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Stewart’s Sign Off Marks End of News Era

Today marks the end of era for political news junkies. After 16 remarkably successful years, Jon Stewart will appear in his final episode of The Daily Show, and many of his viewers will lose their most-trusted news source.
During his time as host of the show, Stewart blurred the lines between journalism and comedy so ingeniously that the question of whether his show should be categorized as “news” (as opposed to “comedy”) was often debated. While Stewart himself insisted he wasn’t a journalist, many Americans considered him one, as countless polls have shown.
The “Walter Cronkite of the millennial generation,” as he’s been called, may not have set out for the role he filled, but his work as an interviewer and reporter is widely respected. His journalistic drive and talent is what made The Daily Show important, what made it matter so much more than just a comedy show ever could have mattered.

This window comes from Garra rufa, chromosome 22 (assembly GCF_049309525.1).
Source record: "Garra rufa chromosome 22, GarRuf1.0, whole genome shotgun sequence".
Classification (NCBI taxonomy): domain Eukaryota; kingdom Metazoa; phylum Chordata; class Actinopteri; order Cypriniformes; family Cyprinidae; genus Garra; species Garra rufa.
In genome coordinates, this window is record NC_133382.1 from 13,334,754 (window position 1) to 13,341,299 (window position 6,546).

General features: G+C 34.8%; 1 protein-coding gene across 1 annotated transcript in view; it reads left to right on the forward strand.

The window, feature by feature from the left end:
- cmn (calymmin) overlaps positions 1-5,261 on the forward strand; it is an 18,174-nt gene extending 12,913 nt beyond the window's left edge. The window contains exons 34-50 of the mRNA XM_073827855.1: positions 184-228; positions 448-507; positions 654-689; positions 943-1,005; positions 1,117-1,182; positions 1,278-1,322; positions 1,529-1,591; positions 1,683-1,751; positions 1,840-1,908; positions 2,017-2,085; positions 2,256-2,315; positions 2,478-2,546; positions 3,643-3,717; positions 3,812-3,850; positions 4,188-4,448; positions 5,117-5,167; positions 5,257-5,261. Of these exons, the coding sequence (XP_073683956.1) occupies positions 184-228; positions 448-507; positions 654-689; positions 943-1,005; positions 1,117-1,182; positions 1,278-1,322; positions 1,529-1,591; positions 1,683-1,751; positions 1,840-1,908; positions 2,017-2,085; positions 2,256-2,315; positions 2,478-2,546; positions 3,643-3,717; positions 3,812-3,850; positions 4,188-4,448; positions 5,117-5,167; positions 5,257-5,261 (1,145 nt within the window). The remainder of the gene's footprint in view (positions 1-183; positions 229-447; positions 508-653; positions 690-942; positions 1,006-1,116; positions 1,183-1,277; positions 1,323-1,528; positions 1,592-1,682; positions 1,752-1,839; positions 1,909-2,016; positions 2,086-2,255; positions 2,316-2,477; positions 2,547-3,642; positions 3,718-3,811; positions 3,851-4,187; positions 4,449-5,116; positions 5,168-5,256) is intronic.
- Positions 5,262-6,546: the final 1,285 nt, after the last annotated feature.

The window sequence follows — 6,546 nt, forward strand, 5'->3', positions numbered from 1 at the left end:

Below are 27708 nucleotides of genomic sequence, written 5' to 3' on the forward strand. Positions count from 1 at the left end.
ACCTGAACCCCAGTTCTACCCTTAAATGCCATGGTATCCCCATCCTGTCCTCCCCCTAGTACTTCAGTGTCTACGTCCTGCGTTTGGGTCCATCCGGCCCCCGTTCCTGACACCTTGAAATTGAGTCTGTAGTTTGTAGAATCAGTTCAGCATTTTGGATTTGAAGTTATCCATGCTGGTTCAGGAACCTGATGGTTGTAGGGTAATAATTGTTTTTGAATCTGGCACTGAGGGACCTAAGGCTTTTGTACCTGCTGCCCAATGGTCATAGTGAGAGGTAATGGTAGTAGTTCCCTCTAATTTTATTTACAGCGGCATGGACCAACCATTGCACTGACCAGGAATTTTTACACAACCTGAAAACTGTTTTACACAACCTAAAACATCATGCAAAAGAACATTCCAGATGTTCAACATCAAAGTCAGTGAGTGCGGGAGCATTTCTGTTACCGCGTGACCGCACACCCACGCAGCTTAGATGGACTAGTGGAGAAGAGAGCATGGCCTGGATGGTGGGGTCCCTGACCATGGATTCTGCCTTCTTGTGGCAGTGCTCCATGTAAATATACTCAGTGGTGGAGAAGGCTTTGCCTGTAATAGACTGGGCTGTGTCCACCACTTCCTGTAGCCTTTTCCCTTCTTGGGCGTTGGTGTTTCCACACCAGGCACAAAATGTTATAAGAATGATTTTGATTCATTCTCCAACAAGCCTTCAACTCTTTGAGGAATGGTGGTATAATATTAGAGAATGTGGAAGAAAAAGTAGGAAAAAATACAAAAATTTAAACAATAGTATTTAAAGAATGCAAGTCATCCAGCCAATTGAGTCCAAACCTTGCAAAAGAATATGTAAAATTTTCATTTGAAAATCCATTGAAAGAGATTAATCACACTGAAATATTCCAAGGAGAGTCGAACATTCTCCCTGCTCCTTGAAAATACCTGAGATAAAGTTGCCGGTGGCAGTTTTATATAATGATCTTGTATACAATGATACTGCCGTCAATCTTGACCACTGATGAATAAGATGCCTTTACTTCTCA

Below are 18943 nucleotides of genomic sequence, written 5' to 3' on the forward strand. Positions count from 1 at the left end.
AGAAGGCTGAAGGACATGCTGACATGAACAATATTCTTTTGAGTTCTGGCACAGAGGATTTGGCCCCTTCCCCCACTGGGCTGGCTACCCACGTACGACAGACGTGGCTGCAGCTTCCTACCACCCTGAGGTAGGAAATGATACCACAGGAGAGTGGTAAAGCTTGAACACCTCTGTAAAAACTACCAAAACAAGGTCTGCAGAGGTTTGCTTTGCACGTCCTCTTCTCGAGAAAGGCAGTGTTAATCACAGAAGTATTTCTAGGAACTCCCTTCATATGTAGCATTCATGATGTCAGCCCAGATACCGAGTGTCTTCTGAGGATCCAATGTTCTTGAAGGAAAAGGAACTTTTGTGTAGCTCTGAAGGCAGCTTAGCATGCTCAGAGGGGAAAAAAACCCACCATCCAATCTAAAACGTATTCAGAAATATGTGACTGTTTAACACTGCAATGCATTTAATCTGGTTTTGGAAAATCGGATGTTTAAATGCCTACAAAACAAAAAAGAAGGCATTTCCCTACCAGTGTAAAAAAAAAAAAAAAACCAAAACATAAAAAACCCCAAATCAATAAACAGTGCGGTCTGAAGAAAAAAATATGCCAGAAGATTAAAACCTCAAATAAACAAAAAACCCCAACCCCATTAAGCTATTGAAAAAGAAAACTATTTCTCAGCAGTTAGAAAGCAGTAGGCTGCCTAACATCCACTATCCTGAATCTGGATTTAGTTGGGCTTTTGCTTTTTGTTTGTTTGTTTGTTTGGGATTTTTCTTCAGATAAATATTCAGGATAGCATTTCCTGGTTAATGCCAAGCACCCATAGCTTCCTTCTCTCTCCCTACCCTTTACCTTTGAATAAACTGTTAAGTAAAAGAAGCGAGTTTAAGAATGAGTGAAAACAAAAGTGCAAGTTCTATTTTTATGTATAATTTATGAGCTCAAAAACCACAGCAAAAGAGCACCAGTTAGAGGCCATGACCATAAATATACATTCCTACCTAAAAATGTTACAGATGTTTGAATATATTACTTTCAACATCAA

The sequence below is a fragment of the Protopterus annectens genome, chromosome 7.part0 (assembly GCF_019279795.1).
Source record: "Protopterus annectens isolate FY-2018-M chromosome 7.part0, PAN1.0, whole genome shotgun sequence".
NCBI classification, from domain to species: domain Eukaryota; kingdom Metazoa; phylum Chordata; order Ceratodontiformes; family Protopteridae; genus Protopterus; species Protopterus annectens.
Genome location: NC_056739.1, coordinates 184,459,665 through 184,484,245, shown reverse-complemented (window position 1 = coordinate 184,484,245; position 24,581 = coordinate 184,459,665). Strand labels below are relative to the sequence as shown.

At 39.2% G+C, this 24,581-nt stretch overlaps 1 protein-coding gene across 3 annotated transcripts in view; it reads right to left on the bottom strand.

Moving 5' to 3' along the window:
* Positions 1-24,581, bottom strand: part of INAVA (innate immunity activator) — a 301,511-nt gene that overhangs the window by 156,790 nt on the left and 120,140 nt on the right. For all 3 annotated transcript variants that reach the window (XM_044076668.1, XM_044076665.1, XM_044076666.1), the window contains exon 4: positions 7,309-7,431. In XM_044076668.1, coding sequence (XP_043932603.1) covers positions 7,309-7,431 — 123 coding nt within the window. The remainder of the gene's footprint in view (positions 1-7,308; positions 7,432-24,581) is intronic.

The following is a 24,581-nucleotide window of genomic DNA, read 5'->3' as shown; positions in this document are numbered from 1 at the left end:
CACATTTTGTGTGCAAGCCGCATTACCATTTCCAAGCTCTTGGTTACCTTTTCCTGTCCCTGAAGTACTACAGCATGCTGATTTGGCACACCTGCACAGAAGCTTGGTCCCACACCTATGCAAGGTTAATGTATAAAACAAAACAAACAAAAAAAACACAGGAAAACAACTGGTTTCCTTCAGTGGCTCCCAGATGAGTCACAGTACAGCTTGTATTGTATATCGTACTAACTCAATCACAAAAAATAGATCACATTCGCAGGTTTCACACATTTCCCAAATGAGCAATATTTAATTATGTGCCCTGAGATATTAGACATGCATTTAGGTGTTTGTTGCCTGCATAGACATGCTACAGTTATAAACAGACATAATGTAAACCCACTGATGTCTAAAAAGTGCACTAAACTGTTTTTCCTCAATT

If you’re still not convinced, check out this article in Rolling Stone: “10 Times Jon Stewart Outdid Journalism.” And, if you’re feeling a little nostalgic, The New York Times has a great compilation of sentiments from Daily Show writers, producers and guests.
As we prepare to tune in for the final show tonight, I’d like to take this opportunity to thank Jon Stewart—for making his show about more than just laughs. For calling out injustices and insisting upon real answers. For digging deeper. For asking the questions we wished network news anchors would ask. And most of all, for reminding us not to take ourselves too seriously.